The EC Article 29 Data Protection Working Party, set up under Article 29 of the Data Protection Directive (94/46/EC) as an independent advisory body on data protection and privacy issues, has published an opinion which attempts to summarise the "common understanding of the concept of personal data" in the EU member states, and the manner in which national data protection legislation should be applied. The Opinion is not binding, but is intended to provide a basis for consistent interpretation of the Directive throughout the EU.

The leading authority on the interpretation of "personal data" in the UK is the English Court of Appeal case of Durant v Financial Services Authority of December 2003. The court construed "personal data" narrowly, holding that there are two factors affecting whether information is "personal data": (1) whether the information relates to the individual in a way which might affect his personal or business privacy; and (2) whether the information has the data subject as its focus and is information of a biographical nature.

The UK received a letter of notice in 2004 from the European Commission setting out five areas of concern with regard to its application of the Directive. It is thought that one aspect of concern was in relation to the UK's restrictive interpretation of "personal data".

The Opinion calls for a wide interpretation of the term "information", regardless of its nature or the technical format in which it is presented. It also emphasises that a number of factors need to be taken into account when establishing whether an individual can be identified from the information held by the data controller. However, it is the Working Party's view of how information may "relate" to an individual that differs most from the UK approach. It can be sufficient that the individual can be treated differently, that certain interests may be affected, regardless of whether they have a "major impact". This illustrates the Opinion's relatively broad approach, which may affect the rigidity of the boundaries set by Durant. UK data controllers could therefore see the UK courts interpreting their obligations more onerously in the future.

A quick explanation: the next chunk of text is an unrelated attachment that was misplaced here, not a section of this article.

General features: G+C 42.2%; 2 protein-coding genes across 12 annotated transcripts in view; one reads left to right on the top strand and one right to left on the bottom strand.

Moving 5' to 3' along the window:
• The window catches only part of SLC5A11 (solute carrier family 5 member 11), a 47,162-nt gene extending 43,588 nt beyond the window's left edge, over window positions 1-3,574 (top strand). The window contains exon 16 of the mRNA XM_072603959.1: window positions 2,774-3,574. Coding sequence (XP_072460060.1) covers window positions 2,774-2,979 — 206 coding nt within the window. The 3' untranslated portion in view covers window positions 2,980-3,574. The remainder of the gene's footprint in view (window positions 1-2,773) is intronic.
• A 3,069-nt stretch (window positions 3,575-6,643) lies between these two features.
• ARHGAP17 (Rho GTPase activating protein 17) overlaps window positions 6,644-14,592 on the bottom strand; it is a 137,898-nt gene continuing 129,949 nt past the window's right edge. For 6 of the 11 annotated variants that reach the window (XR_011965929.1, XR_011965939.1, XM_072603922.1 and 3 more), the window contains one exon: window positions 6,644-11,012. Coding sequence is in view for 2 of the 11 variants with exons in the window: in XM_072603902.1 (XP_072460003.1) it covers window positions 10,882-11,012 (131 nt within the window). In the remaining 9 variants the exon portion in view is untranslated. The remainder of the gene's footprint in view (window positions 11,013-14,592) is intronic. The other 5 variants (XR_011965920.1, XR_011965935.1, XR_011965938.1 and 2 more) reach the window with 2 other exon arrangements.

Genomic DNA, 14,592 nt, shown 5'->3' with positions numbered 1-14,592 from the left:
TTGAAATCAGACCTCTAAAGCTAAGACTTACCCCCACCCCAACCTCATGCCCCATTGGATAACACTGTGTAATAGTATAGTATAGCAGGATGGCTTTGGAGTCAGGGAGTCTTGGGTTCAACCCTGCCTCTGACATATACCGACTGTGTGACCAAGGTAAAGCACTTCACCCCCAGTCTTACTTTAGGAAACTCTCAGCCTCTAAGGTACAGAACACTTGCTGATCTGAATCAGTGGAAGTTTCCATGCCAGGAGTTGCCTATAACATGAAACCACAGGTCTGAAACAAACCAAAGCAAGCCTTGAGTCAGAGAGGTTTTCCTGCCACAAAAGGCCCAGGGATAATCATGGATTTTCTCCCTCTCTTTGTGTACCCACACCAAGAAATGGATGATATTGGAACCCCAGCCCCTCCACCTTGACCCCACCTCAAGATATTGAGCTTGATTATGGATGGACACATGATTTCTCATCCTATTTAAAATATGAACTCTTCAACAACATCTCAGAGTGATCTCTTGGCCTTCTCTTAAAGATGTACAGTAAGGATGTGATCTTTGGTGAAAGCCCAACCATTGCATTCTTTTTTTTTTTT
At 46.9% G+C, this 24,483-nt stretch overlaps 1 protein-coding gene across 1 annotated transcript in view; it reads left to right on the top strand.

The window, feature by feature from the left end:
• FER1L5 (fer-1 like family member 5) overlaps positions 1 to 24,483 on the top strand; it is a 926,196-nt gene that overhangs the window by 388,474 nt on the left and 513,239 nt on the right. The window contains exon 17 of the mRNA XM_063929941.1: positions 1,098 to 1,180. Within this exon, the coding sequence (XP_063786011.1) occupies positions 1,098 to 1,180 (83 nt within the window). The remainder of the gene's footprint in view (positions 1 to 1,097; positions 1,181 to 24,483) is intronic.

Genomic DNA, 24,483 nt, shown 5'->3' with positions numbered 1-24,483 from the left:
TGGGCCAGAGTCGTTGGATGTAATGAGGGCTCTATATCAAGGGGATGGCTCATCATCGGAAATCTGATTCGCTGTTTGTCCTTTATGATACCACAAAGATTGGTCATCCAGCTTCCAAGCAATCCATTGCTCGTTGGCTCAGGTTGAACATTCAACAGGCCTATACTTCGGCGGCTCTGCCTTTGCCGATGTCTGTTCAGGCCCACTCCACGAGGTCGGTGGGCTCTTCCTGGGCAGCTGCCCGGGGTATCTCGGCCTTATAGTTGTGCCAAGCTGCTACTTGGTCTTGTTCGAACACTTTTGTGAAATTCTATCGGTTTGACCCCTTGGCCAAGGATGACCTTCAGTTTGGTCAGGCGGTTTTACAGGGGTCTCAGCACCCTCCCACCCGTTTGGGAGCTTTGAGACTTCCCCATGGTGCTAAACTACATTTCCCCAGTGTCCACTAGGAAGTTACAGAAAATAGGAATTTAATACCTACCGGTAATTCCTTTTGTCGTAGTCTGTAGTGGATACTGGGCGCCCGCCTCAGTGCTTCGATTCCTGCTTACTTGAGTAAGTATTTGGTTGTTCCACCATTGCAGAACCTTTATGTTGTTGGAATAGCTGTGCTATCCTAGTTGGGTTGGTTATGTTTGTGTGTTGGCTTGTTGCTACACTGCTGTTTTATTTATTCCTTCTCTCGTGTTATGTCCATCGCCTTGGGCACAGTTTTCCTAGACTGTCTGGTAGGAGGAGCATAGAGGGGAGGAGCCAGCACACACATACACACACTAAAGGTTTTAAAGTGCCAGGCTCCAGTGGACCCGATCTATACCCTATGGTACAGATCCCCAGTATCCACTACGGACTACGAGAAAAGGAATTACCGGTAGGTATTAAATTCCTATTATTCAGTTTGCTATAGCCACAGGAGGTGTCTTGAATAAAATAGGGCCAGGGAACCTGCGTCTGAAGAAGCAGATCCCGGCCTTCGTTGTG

Good Practice Note on Personal Information Through Websites

Whilst there is potential uncertainty regarding personal data, the UK Information Commissioner's Office (ICO) has in the meantime updated its Good Practice Note on collecting personal data through the use of websites. The Note underlines the applicability of fundamental data protection obligations and outlines the requirements upon website operators collecting personal data directly from individuals to process information fairly and inform individuals of the use. This article shall provide a brief overview of the ICO's recommendations.

For all purposes, other than strictly personal, website operators must provide notification to users where their personal data is processed and an outline of how the information shall be used. A privacy notice or statement on the website is recommended, informing the individual of the exact usage of their personal information. However, a 'privacy statement' link, outlining a privacy policy, is insufficient – at least some basic summary of how the information will be used must be provided. Where access to a site is gained through a direct hyperlink rather than a home page then the information must be provided at any point on the site where personal information is collected.

The Note also considers the specific implications of online programs. The use of scavenging-type programs to collect data is noted as likely to breach the Act unless the data is then used for the same purposes as was intended when it was provided. Operators are also obliged to inform visitors to their site whether a cookie or other relevant tracking system is in operation and must provide an opportunity to refuse continued use.

The Note can be viewed in full here.